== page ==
Experts have decried Africa’s continuous dwindling share in global trade participation with just 3 per cent at the end of 2015.
The continent had a 2.5 per cent share of world export, according to the secretary-general, Port Management Association of West and Central Africa (PAWCA), Mr Michael Luguje.
Luguje, who delivered a paper on “Maritime Policy Development and its Impact on Africa’s Economy,” at the African Maritime Journalists Conference (AMJOC) said that the continent’s intra trade hold is poor at 12 per cent while ownership of vessels by African businesses is only a paltry 1.2 per cent of world total.
In making the right policies to drive development in the maritime and shipping sector, Luguje advised that African governments need to focus on the specifics and derive policies for each aspect of maritime business. This, however, would be in addition to first making policies to protect the ocean and its resources.
He said, “Protection of the ocean is very important. Our governments need to come up with policies, such as anti-piracy and anti-poaching policies, to protect the ocean itself. Maritime policies can be broken down into three broad areas and each of this area has various aspects. The broad areas include ocean resources, surface utilisation, that is shipping, and ocean and land interface. Under ocean resources, we have to make specific policies for such economies as offshore crude oil, fish stock and aquaculture, sub-marine cabling, and so on.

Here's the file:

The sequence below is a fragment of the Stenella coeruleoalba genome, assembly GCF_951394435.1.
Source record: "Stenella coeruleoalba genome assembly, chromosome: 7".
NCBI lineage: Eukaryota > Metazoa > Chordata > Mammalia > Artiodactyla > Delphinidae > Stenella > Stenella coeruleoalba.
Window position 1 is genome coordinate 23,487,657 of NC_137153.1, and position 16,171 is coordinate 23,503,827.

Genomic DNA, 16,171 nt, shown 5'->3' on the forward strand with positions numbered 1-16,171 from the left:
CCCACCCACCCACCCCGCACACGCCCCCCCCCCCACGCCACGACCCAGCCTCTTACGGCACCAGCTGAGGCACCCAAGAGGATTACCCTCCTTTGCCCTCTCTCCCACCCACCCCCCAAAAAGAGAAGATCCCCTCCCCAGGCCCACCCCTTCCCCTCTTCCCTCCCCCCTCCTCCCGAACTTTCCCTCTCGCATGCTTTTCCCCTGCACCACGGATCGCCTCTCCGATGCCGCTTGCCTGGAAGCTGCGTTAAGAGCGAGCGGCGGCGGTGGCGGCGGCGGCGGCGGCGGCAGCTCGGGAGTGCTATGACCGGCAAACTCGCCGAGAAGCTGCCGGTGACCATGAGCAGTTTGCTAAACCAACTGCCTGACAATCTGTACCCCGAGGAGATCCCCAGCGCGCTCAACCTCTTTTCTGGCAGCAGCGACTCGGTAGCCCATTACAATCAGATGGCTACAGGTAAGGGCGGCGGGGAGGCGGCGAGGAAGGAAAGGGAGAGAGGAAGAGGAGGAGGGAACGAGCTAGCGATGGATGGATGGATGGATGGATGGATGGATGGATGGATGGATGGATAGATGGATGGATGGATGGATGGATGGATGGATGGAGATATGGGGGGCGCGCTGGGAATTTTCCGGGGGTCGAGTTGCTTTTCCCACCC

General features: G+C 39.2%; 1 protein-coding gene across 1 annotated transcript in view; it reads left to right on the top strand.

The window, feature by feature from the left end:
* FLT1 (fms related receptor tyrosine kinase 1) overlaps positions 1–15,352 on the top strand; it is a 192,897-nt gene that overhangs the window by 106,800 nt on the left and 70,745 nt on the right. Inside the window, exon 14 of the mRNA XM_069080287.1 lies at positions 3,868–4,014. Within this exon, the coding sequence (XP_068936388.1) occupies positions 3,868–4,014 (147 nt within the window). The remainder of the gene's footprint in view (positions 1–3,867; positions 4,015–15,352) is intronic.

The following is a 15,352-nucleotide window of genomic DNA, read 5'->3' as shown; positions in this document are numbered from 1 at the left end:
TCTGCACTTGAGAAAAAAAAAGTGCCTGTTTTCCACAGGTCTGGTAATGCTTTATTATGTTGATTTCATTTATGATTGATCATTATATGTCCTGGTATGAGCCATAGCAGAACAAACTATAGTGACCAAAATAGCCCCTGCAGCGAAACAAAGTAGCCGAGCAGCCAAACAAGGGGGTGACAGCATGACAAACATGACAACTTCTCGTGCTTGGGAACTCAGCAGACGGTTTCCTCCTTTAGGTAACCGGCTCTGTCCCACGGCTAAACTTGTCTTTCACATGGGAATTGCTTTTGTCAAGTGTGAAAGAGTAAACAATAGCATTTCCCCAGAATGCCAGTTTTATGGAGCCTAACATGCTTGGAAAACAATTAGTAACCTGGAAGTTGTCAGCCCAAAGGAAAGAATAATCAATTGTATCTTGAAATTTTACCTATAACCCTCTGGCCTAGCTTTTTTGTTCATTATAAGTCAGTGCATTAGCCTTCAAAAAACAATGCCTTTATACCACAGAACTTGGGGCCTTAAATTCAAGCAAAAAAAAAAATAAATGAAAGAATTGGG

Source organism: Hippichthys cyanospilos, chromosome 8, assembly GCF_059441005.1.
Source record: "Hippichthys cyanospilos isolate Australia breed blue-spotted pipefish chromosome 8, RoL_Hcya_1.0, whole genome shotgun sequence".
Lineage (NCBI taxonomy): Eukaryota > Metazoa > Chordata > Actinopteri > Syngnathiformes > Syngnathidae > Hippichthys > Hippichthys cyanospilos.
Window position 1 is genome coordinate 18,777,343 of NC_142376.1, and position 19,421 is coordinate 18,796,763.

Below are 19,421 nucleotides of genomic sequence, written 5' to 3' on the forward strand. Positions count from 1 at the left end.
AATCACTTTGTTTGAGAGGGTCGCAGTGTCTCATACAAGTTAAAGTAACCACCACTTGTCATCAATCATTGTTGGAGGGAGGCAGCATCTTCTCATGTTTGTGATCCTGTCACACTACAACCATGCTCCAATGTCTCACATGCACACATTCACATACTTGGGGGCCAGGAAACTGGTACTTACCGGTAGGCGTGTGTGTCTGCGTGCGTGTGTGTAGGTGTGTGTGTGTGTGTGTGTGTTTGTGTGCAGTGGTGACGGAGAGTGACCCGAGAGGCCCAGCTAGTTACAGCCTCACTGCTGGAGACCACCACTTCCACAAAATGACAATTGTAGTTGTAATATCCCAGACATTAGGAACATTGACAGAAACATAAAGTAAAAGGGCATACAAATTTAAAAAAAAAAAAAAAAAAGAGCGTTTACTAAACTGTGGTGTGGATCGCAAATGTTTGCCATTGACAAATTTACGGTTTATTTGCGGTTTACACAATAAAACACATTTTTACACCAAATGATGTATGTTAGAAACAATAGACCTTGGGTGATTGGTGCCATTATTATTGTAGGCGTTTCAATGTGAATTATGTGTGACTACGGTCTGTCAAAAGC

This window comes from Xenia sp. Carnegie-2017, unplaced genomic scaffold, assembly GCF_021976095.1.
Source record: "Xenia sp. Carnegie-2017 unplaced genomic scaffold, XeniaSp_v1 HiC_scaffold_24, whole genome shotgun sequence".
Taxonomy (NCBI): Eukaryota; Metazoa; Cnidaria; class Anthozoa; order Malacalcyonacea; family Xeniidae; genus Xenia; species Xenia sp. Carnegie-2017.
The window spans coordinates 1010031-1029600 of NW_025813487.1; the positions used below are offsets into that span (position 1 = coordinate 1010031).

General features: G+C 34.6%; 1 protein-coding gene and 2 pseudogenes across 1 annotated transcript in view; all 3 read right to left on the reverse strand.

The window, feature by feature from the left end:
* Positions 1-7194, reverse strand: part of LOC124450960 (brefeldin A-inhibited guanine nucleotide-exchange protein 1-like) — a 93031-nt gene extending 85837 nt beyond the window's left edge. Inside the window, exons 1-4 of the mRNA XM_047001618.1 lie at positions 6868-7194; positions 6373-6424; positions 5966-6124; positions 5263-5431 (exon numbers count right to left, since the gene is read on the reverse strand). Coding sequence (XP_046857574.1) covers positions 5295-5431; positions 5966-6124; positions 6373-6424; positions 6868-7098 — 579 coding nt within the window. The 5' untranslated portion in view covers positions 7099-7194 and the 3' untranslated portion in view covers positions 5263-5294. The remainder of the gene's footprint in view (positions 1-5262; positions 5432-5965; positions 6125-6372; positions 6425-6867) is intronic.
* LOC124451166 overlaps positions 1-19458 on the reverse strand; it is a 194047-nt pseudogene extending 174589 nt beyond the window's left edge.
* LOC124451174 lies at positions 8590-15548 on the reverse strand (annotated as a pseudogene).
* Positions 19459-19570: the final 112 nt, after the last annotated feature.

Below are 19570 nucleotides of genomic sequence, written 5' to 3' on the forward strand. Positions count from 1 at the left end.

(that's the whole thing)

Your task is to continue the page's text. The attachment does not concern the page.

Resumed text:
“Under surface utilisation, such policies are to focus on safety and security of navigation, ship ownership and registry, ship building, labour supply (seafaring), among others and on ocean-land interface, governments would be making policies on ports and terminals, ship yards, offshore platforms, ship agencies’ businesses and freight forwarding, legal banking, ship chandelling and haulage, and so on.”
The PAWCA secretary-general also advised African countries to embark on a timely delineation of the ocean boundaries to avoid problems between neighbouring countries as Ghana and Cote d’Ivoire now have.
Also speaking, a former secretary-general of the Maritime Organisation of West and Central Africa (MOWCA), Magnus Addico, said that the fact that government revenues are dwindling in recent times means that there is much to be done to earn from the maritime sector.
Respected as the doyen of the shippers’ councils in Africa, Addico, who lauded the Nigerian maritime journalists for their timely specialisation and impact in the industry in Nigeria, charged maritime journalists in Africa to emulate the Nigerian example.
Ship Registry reached a 4,000 vessel registration milestone with the registration of the 50,000 dead weight tonnage (dwt) chemical and product tanker newly built vessel named High Trust, owned by d’Amico Tankers Limited, Dublin daughter company of d’Amico International Shipping South Africa Group.
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